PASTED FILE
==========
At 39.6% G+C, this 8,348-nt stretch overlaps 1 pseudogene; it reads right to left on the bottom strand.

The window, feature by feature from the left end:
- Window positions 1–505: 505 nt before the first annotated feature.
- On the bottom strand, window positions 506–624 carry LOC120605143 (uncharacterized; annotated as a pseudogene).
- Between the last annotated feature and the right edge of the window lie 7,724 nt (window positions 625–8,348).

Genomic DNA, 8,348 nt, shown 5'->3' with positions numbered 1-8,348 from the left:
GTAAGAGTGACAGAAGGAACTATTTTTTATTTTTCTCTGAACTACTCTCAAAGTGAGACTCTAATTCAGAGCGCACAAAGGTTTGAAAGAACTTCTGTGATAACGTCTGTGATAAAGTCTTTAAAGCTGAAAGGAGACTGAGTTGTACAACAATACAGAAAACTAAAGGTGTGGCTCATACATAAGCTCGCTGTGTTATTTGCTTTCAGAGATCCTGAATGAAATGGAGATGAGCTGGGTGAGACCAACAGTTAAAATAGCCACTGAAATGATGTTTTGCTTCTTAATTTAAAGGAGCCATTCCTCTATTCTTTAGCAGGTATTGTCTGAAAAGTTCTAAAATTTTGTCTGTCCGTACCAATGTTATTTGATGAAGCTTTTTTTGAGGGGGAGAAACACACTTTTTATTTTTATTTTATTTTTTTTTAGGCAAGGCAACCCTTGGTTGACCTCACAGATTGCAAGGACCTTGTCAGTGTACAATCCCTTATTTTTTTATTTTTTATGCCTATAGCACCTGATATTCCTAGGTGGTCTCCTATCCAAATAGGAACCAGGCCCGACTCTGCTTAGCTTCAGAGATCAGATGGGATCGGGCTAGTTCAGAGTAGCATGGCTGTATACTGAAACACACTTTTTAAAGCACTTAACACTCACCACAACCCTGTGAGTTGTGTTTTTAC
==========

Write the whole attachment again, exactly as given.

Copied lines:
At 39.6% G+C, this 8,348-nt stretch overlaps 1 pseudogene; it reads right to left on the bottom strand.

The window, feature by feature from the left end:
- Window positions 1–505: 505 nt before the first annotated feature.
- On the bottom strand, window positions 506–624 carry LOC120605143 (uncharacterized; annotated as a pseudogene).
- Between the last annotated feature and the right edge of the window lie 7,724 nt (window positions 625–8,348).

Genomic DNA, 8,348 nt, shown 5'->3' with positions numbered 1-8,348 from the left:
GTAAGAGTGACAGAAGGAACTATTTTTTATTTTTCTCTGAACTACTCTCAAAGTGAGACTCTAATTCAGAGCGCACAAAGGTTTGAAAGAACTTCTGTGATAACGTCTGTGATAAAGTCTTTAAAGCTGAAAGGAGACTGAGTTGTACAACAATACAGAAAACTAAAGGTGTGGCTCATACATAAGCTCGCTGTGTTATTTGCTTTCAGAGATCCTGAATGAAATGGAGATGAGCTGGGTGAGACCAACAGTTAAAATAGCCACTGAAATGATGTTTTGCTTCTTAATTTAAAGGAGCCATTCCTCTATTCTTTAGCAGGTATTGTCTGAAAAGTTCTAAAATTTTGTCTGTCCGTACCAATGTTATTTGATGAAGCTTTTTTTGAGGGGGAGAAACACACTTTTTATTTTTATTTTATTTTTTTTTAGGCAAGGCAACCCTTGGTTGACCTCACAGATTGCAAGGACCTTGTCAGTGTACAATCCCTTATTTTTTTATTTTTTATGCCTATAGCACCTGATATTCCTAGGTGGTCTCCTATCCAAATAGGAACCAGGCCCGACTCTGCTTAGCTTCAGAGATCAGATGGGATCGGGCTAGTTCAGAGTAGCATGGCTGTATACTGAAACACACTTTTTAAAGCACTTAACACTCACCACAACCCTGTGAGTTGTGTTTTTAC